Investors are beginning to see free cash flow of companies as a key indicator of future profitability and investment opportunities, money managers say.
Free cash flow — a measure of a company's liquidity — is increasingly being looked at by investors compared to traditional measures of equity return prediction such as price-to-book or price-to-earnings ratios.
How companies are deploying free cash is becoming a much more reliable metric to evaluate equities. Industry sources said historical analysis of a company's free cash flow is a more dependable guide to profitability and stock price valuation over a five- to 10-year term than forecasts produced by sell-side brokers and company executives.
In addition, the rise of cash-rich companies make a traditional stock valuation approach flawed because companies can end up with negative earnings but positive free cash flow and vice versa.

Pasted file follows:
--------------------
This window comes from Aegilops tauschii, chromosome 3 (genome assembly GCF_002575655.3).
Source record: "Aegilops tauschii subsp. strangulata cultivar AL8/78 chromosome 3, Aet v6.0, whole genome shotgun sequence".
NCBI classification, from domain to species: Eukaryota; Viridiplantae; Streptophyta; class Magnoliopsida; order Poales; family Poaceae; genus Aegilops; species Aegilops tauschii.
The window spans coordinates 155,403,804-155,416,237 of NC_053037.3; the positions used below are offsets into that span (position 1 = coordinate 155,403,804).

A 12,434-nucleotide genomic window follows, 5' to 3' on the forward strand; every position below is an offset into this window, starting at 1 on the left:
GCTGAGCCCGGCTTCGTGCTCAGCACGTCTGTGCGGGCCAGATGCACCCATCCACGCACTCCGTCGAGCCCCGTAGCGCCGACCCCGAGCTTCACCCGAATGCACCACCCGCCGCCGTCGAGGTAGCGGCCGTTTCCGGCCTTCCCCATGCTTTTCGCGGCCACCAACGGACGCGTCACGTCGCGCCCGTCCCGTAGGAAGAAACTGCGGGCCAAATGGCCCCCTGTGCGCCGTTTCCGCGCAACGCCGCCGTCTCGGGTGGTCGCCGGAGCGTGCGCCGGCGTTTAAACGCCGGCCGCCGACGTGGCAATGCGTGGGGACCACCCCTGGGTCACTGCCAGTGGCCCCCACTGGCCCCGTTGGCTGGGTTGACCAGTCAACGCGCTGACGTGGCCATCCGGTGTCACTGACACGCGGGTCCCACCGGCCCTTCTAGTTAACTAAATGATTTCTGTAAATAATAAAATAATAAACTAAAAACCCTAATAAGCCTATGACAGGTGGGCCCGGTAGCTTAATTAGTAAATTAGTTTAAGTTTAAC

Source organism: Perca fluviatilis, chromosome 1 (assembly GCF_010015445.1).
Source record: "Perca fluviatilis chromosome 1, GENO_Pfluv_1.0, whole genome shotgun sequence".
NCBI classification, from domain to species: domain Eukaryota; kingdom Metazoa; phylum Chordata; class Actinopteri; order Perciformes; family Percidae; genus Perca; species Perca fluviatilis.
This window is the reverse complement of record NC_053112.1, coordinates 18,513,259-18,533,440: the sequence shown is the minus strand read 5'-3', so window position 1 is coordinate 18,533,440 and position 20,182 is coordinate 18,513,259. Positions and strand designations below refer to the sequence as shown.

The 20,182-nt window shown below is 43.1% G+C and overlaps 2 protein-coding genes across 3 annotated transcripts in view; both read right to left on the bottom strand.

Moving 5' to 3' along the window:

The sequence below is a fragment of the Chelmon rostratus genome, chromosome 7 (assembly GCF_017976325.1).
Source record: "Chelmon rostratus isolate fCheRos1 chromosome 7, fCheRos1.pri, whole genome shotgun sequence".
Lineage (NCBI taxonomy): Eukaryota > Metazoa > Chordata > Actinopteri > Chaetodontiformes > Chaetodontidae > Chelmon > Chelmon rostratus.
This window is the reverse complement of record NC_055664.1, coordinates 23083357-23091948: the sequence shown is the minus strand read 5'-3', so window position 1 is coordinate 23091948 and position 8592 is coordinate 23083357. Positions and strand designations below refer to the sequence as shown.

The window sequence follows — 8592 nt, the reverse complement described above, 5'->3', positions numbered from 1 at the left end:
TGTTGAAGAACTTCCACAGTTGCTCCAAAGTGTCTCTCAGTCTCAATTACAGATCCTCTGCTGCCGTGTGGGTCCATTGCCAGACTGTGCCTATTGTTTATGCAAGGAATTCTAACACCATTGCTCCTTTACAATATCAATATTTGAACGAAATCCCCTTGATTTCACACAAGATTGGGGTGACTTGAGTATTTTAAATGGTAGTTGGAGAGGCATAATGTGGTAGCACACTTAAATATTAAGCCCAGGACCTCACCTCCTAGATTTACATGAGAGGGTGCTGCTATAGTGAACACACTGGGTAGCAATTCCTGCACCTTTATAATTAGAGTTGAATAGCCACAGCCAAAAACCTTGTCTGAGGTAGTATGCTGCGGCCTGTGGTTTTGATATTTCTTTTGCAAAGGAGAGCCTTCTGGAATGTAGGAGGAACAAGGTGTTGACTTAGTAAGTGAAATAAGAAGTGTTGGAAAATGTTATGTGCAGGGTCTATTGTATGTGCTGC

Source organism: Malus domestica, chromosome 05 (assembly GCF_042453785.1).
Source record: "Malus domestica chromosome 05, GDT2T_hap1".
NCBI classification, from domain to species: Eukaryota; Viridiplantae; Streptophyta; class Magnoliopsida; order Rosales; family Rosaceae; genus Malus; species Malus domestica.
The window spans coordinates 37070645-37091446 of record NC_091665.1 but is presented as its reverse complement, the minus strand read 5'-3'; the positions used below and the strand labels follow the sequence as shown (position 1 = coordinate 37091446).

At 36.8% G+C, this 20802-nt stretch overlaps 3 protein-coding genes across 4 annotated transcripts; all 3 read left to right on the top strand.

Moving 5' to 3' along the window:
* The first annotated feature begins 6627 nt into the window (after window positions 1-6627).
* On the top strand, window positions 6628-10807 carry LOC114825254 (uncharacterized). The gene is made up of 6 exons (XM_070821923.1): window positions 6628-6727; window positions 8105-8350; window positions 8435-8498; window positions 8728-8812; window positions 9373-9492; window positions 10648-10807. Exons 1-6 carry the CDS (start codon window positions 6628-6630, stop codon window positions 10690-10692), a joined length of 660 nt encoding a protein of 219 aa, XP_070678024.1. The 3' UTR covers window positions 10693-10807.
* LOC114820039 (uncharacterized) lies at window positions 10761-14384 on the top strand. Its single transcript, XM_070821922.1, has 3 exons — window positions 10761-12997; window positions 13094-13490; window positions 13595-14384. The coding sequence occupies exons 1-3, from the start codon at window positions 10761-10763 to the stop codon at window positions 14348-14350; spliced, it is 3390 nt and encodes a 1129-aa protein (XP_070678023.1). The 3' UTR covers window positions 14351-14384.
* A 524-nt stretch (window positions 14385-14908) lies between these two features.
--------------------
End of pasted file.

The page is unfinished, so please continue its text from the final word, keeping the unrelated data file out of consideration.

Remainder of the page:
Bob Collie, head of research at Willis Towers Watson PLC's Thinking Ahead Institute in London, said too much free cash flow traditionally "wasn't a problem that a lot of companies had. But it has now become a key to the strategy for these (investee) companies. In theory, this could have always been something that needed to be analyzed but the reason it is a big deal now is because some companies are extremely cash rich."
Cash-rich companies juggle different purposes for their extra cash flow, including dividends or mergers and acquisitions, which could alter how investors view them in their portfolios. Increasingly, these companies operate asset-light business models and won't require additional cash to support the manufacturing of goods, for example.
These companies also are less dependent on capital market financing or less susceptible to macroeconomic forces because they have the resources to ride out turbulence.